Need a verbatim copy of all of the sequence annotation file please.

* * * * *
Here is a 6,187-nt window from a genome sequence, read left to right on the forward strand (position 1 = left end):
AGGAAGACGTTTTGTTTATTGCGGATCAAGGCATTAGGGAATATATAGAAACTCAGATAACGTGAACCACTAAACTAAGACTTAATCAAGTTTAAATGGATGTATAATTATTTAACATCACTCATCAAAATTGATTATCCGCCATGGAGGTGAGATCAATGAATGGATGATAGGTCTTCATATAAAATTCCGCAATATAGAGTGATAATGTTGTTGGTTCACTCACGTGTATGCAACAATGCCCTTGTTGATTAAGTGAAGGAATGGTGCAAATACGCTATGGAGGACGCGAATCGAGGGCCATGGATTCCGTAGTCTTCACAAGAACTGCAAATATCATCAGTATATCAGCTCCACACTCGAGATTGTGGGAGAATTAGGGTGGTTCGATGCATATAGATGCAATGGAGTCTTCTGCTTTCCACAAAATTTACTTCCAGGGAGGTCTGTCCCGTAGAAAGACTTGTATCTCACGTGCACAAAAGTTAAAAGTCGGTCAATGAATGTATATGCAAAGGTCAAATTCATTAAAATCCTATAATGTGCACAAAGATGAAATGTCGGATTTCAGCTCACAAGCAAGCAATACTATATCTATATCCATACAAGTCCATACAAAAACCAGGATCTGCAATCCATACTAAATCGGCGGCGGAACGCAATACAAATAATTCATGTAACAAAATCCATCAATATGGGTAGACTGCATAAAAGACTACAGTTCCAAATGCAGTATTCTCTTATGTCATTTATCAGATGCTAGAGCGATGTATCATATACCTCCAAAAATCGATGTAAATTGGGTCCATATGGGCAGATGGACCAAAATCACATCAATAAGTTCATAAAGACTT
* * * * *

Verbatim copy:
Here is a 6,187-nt window from a genome sequence, read left to right on the forward strand (position 1 = left end):
AGGAAGACGTTTTGTTTATTGCGGATCAAGGCATTAGGGAATATATAGAAACTCAGATAACGTGAACCACTAAACTAAGACTTAATCAAGTTTAAATGGATGTATAATTATTTAACATCACTCATCAAAATTGATTATCCGCCATGGAGGTGAGATCAATGAATGGATGATAGGTCTTCATATAAAATTCCGCAATATAGAGTGATAATGTTGTTGGTTCACTCACGTGTATGCAACAATGCCCTTGTTGATTAAGTGAAGGAATGGTGCAAATACGCTATGGAGGACGCGAATCGAGGGCCATGGATTCCGTAGTCTTCACAAGAACTGCAAATATCATCAGTATATCAGCTCCACACTCGAGATTGTGGGAGAATTAGGGTGGTTCGATGCATATAGATGCAATGGAGTCTTCTGCTTTCCACAAAATTTACTTCCAGGGAGGTCTGTCCCGTAGAAAGACTTGTATCTCACGTGCACAAAAGTTAAAAGTCGGTCAATGAATGTATATGCAAAGGTCAAATTCATTAAAATCCTATAATGTGCACAAAGATGAAATGTCGGATTTCAGCTCACAAGCAAGCAATACTATATCTATATCCATACAAGTCCATACAAAAACCAGGATCTGCAATCCATACTAAATCGGCGGCGGAACGCAATACAAATAATTCATGTAACAAAATCCATCAATATGGGTAGACTGCATAAAAGACTACAGTTCCAAATGCAGTATTCTCTTATGTCATTTATCAGATGCTAGAGCGATGTATCATATACCTCCAAAAATCGATGTAAATTGGGTCCATATGGGCAGATGGACCAAAATCACATCAATAAGTTCATAAAGACTT